Abu Ghraib: Congressional Investigation

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The Congressional Investigation into the allegations of abuse, torture, and acts of brutality perpetrated by U.S., British, and private military contractors against Iraqis and other prisoners held at Abu Ghraib has been underway since May 7, 2003.

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Hearing Focus

"The Senate Armed Services Committee, in an abrupt change of course, said on Monday [May 17] that it would summon three senior military commanders to testify Wednesday [May 19] about the abuse of Iraqi prisoners.
"Scheduled to appear are Gen. John P. Abizaid, the top officer in the Middle East; Lt. Gen. Ricardo S. Sanchez, ground commander in Iraq; and Maj. Gen. Geoffrey Miller, head of detention operations in Iraq."
"While the Senate panel planned its session for Wednesday, House members were scheduled to meet behind closed doors on Tuesday [May 18] with Secretary of Defense Donald H. Rumsfeld as well as Gen. Antonio M. Taguba, who compiled the report on abuses of Iraqi prisoners."

Hearing Testimony

"When the people of power in this town find it necessary to issue ringing declarations of overwhelming support for one of their own, as they've done all week for Defense Secretary Donald H. Rumsfeld, it usually means that the object of their affection is toast."
"All 100 senators will have a three-hour window Wednesday to view additional photographs and video showing abuse of Iraqi prisoners, Sen. John W. Warner, chairman of the Armed Services Committee has announced. ... Pentagon officials will deliver the images to the Senate and take them back afterward. ... Lawmakers will be able to view them from 2 p.m. to 5 p.m. ET in S-407, a secure room in the Capitol usually reserved for classified briefings."

Abizaid, Sanchez and Miller Testimony, May 19, 2004

Taguba and Cambone Testimony, May 11, 2004

  • Eric Schmitt reports in the May 12, 2004, New York Times that, in their testimony before the Senate Armed Services Committee on Tuesday, May 11th, Major General Antonio M. Taguba, "currently serving as the Deputy Commanding General (Support), Third U.S. Army, U.S. Army Forces Central Command (U.S. Central Command) and Coalition Forces Land Component Command," and Stephen A. Cambone, undersecretary of defense for intelligence, "clashed" on Taguba's September 2003 abuse findings. [1] [2]
Taguba was also accompanied during his testimony by "U.S. Air Force Lt. Gen. Lance L. Smith, deputy commander with U.S. Central Command." [3]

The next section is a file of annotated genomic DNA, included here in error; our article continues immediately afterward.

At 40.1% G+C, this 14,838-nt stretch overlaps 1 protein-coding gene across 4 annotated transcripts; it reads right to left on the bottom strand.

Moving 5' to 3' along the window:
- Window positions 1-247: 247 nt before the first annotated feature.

Taguba said "that he did not find any evidence 'written or otherwise' that the soldiers involved in the abuse were ordered to soften up prisoners for interrogation. ... 'We did not find any evidence of a policy or a direct order given to these soldiers to conduct what they did. I believe that they did it on their own volition and I believe that they collaborated with several MI (military intelligence) interrogators at the lower level,' Tugaba said." [4]
"But the civilian official, Stephen A. Cambone, ... contradicted the general. He said that the military police and the military intelligence unit at the prison needed to work closely to gain as much intelligence as possible from Iraqi prisoners to prevent attacks against American soldiers. Mr. Cambone also said that General Taguba misinterpreted the November order, which he said only put the intelligence unit in charge of the prison facility, not of the military police guards." [5]
"The unusual public sparring between a two-star Army general and one of Defense Secretary Donald H. Rumsfeld's most trusted aides cast a spotlight on the confusing conditions at the prison last fall when the worst abuses occurred, as well as the sensitive issue of whether the Pentagon's thirst for better intelligence to combat Iraqi insurgents contributed to the climate there."
  • Douglas Jehl, "Head of Inquiry on Iraq Abuses Now in Spotlight," New York Times, May 11, 2004: "The unflinching report on abuses at Abu Ghraib prison in Iraq that General Taguba completed in March, people who know him say, was shaped by that strong moral compass and by his vision of the Army as a noble calling."

Rumsfeld Testimony, May 7, 2004

Rumsfeld "went through the motions of taking responsibility (Rumsfeld: 'It took place on my watch'), issued almost perfunctory apologies, and then tried to explain away the Abu Ghraib torture story as old news."
  • Maureen Dowd, "World of Hurt," New York Times Op-Ed, May 9, 2004: "Good golly, you knew Rummy wasn't going to pretend to stay contrite for long. Not with lawmakers bugging him about the Pearl Harbor of PR, as Republican Tom Cole called it."
Republican Senator Lindsey Graham of South Carolina and Democratic Senator Bill Nelson of Nebraska said on Saturday, May 8th, that "Army investigation into the Iraq prison scandal should have repercussions for higher-ups, not just the military police accused of abusing detainees."
Senators were divided as to whether Rumsfeld should resign at this time.
"... the question is not only how Rumsfeld and the Pentagon responded to the accusations confirmed by the Taguba report, which was completed on March 20; it is, why didn't the Pentagon take steps to prevent the abuses documented in that report when it had ample warning about abusive practices there and in other military facilities? The horrific acts that have triggered the current controversy transpired between October and December of last year. But before these acts became the subject of an inquiry--which was prompted by the report of a courageous whistleblower in January--there were indications that prisoners were being abused at detention facilities throughout Iraq. Between March and November 2003, the International Committee of the Red Cross inspected these facilities and found numerous violations. A confidential report the ICRC prepared--which was disclosed in today's Wall Street Journal-- noted that Red Cross inspectors had uncovered 'excessive and disproportionate use of force against persons deprived of their liberty resulting in death or injury.' The report cited the use of 'physical or psychological coercion during interrogation to secure information' which 'in some cases was tantamount to torture.' It noted that prisoners were beaten, paraded naked with women's underwear over their heads, photographed in humiliating positions. The ICRC maintains that it began telling U.S. officials about the abuse of Iraqi prisoners--in Abu Ghraib and elsewhere--shortly after the beginning of the war.